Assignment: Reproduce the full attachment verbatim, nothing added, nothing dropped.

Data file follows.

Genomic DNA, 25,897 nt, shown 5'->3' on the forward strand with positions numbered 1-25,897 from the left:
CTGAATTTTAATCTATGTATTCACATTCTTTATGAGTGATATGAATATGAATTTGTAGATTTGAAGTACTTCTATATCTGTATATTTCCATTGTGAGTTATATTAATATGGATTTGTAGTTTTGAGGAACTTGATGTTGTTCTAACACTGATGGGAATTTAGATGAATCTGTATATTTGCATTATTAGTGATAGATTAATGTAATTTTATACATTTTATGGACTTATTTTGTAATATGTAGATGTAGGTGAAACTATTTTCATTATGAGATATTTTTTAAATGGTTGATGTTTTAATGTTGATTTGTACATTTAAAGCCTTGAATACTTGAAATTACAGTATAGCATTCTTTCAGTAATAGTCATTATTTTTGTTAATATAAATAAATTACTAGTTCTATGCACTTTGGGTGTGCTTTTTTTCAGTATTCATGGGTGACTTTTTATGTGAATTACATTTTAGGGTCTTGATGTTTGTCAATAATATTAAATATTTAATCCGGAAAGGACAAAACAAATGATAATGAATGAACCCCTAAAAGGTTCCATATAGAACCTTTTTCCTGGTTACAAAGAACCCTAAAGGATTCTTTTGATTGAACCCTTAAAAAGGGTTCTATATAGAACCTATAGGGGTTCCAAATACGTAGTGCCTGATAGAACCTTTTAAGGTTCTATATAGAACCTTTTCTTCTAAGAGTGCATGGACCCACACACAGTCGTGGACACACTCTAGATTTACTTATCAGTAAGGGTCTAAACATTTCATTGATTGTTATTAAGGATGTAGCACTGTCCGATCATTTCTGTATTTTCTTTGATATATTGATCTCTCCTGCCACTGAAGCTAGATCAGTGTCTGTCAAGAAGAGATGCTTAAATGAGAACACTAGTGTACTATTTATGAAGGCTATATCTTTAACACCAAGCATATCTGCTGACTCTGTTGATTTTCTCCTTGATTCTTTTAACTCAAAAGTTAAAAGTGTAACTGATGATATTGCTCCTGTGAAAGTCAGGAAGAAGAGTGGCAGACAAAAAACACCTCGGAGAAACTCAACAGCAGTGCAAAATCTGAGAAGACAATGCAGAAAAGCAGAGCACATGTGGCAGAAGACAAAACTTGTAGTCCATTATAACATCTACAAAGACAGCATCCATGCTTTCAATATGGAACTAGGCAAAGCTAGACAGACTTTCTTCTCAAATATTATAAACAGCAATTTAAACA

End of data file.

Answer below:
Genomic DNA, 25,897 nt, shown 5'->3' on the forward strand with positions numbered 1-25,897 from the left:
CTGAATTTTAATCTATGTATTCACATTCTTTATGAGTGATATGAATATGAATTTGTAGATTTGAAGTACTTCTATATCTGTATATTTCCATTGTGAGTTATATTAATATGGATTTGTAGTTTTGAGGAACTTGATGTTGTTCTAACACTGATGGGAATTTAGATGAATCTGTATATTTGCATTATTAGTGATAGATTAATGTAATTTTATACATTTTATGGACTTATTTTGTAATATGTAGATGTAGGTGAAACTATTTTCATTATGAGATATTTTTTAAATGGTTGATGTTTTAATGTTGATTTGTACATTTAAAGCCTTGAATACTTGAAATTACAGTATAGCATTCTTTCAGTAATAGTCATTATTTTTGTTAATATAAATAAATTACTAGTTCTATGCACTTTGGGTGTGCTTTTTTTCAGTATTCATGGGTGACTTTTTATGTGAATTACATTTTAGGGTCTTGATGTTTGTCAATAATATTAAATATTTAATCCGGAAAGGACAAAACAAATGATAATGAATGAACCCCTAAAAGGTTCCATATAGAACCTTTTTCCTGGTTACAAAGAACCCTAAAGGATTCTTTTGATTGAACCCTTAAAAAGGGTTCTATATAGAACCTATAGGGGTTCCAAATACGTAGTGCCTGATAGAACCTTTTAAGGTTCTATATAGAACCTTTTCTTCTAAGAGTGCATGGACCCACACACAGTCGTGGACACACTCTAGATTTACTTATCAGTAAGGGTCTAAACATTTCATTGATTGTTATTAAGGATGTAGCACTGTCCGATCATTTCTGTATTTTCTTTGATATATTGATCTCTCCTGCCACTGAAGCTAGATCAGTGTCTGTCAAGAAGAGATGCTTAAATGAGAACACTAGTGTACTATTTATGAAGGCTATATCTTTAACACCAAGCATATCTGCTGACTCTGTTGATTTTCTCCTTGATTCTTTTAACTCAAAAGTTAAAAGTGTAACTGATGATATTGCTCCTGTGAAAGTCAGGAAGAAGAGTGGCAGACAAAAAACACCTCGGAGAAACTCAACAGCAGTGCAAAATCTGAGAAGACAATGCAGAAAAGCAGAGCACATGTGGCAGAAGACAAAACTTGTAGTCCATTATAACATCTACAAAGACAGCATCCATGCTTTCAATATGGAACTAGGCAAAGCTAGACAGACTTTCTTCTCAAATATTATAAACAGCAATTTAAACA